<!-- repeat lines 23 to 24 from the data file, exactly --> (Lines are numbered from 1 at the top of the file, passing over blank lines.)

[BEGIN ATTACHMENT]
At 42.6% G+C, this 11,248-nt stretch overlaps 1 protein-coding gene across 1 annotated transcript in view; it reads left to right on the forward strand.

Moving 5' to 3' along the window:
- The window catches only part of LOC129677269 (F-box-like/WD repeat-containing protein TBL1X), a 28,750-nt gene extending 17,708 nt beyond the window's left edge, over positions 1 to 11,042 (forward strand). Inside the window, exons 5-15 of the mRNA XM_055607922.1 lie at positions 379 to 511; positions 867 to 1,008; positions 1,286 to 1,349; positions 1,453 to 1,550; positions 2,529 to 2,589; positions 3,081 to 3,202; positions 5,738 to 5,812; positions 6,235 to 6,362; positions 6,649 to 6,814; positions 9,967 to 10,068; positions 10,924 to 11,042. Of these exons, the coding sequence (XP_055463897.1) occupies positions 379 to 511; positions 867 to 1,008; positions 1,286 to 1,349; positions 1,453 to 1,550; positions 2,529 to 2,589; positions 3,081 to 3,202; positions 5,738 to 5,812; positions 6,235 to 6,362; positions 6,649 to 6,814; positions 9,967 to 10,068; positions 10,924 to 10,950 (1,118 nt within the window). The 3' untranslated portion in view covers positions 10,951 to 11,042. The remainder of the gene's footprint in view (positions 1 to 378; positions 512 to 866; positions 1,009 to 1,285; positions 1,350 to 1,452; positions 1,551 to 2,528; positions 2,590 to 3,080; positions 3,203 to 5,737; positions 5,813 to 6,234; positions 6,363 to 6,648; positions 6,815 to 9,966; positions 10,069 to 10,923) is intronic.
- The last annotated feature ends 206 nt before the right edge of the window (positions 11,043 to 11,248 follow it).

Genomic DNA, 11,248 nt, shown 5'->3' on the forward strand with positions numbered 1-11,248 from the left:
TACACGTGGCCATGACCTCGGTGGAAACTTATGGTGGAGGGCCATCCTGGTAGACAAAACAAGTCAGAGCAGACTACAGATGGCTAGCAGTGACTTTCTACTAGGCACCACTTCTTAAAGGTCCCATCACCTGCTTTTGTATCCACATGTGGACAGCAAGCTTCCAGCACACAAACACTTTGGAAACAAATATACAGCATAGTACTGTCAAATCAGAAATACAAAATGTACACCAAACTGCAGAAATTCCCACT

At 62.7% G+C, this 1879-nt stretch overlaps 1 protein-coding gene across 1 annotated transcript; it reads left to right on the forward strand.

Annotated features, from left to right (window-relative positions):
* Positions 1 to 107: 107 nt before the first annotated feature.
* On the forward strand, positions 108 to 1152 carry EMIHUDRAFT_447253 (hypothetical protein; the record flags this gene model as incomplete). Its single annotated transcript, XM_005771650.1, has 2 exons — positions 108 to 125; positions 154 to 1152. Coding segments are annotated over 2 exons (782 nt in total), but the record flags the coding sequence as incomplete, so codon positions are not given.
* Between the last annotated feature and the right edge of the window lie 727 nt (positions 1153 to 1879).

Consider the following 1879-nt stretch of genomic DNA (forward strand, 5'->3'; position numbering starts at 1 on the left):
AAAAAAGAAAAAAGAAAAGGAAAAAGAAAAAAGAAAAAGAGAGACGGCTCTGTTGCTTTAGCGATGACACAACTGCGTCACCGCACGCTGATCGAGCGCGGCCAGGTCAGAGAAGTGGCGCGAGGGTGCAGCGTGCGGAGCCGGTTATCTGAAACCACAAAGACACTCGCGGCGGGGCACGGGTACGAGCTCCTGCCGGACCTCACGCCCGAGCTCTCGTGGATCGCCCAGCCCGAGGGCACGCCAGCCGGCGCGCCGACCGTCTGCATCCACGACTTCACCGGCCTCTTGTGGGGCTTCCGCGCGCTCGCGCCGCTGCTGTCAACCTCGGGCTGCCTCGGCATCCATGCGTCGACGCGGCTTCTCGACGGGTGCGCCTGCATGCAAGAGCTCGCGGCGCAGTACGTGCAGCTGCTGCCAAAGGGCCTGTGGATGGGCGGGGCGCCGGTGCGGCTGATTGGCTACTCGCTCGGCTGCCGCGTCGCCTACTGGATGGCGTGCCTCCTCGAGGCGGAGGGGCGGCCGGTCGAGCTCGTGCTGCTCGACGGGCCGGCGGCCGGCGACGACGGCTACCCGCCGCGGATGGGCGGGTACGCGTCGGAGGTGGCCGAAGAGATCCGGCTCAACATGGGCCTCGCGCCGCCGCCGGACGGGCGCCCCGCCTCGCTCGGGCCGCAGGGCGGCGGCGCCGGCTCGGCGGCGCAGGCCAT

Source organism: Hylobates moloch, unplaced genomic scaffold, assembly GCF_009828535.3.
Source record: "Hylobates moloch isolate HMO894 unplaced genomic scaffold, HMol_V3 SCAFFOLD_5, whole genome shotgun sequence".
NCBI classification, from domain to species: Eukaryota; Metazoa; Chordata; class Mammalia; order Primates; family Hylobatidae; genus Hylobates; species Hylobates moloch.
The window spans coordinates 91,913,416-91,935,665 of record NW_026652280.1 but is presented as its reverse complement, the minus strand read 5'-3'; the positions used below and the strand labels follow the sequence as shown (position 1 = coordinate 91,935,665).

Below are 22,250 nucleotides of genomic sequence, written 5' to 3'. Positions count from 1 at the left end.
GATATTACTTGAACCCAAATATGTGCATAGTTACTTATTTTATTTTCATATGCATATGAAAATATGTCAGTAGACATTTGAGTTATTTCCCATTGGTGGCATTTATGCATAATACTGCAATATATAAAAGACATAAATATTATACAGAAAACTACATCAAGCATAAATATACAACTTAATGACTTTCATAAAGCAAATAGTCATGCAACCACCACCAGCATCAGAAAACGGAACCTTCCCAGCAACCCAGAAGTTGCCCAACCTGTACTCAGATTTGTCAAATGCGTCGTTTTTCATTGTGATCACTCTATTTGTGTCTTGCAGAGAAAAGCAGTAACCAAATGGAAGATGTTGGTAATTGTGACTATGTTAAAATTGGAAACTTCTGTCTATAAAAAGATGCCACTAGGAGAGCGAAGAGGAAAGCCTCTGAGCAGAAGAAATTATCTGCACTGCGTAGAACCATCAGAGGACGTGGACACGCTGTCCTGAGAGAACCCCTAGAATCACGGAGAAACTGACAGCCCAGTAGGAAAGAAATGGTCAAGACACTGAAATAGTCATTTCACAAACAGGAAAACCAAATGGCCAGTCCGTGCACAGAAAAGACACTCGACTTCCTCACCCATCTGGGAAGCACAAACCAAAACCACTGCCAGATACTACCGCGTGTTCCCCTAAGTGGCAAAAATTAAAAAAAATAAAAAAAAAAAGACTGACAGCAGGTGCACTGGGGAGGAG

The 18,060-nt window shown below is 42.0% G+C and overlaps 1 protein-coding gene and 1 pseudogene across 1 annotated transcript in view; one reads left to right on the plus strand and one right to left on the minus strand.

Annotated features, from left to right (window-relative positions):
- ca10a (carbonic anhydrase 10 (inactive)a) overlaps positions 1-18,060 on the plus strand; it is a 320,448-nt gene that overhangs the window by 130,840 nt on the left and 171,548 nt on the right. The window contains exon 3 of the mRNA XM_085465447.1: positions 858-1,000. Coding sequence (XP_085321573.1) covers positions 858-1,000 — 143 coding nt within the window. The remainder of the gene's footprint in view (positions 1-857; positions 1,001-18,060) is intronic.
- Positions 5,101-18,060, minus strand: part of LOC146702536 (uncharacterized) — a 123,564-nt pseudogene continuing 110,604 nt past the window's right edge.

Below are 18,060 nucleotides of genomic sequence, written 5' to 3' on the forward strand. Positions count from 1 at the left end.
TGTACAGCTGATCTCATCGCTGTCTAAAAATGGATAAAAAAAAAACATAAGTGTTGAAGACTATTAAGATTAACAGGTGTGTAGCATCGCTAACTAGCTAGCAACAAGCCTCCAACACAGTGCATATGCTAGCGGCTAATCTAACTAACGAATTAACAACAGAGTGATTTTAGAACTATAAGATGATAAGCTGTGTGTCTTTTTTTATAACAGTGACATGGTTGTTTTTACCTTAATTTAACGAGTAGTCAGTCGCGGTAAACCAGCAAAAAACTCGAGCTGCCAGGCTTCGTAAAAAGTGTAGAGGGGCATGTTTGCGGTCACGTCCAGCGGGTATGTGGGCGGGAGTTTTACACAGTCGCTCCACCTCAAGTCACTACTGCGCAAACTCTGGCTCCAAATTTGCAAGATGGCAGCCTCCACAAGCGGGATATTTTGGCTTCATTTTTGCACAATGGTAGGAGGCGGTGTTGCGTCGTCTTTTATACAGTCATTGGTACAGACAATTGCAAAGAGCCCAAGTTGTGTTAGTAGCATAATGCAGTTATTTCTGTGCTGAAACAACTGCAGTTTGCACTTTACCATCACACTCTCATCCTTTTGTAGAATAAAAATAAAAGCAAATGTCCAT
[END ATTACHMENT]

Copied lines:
- Positions 5,101-18,060, minus strand: part of LOC146702536 (uncharacterized) — a 123,564-nt pseudogene continuing 110,604 nt past the window's right edge.

Below are 18,060 nucleotides of genomic sequence, written 5' to 3' on the forward strand. Positions count from 1 at the left end.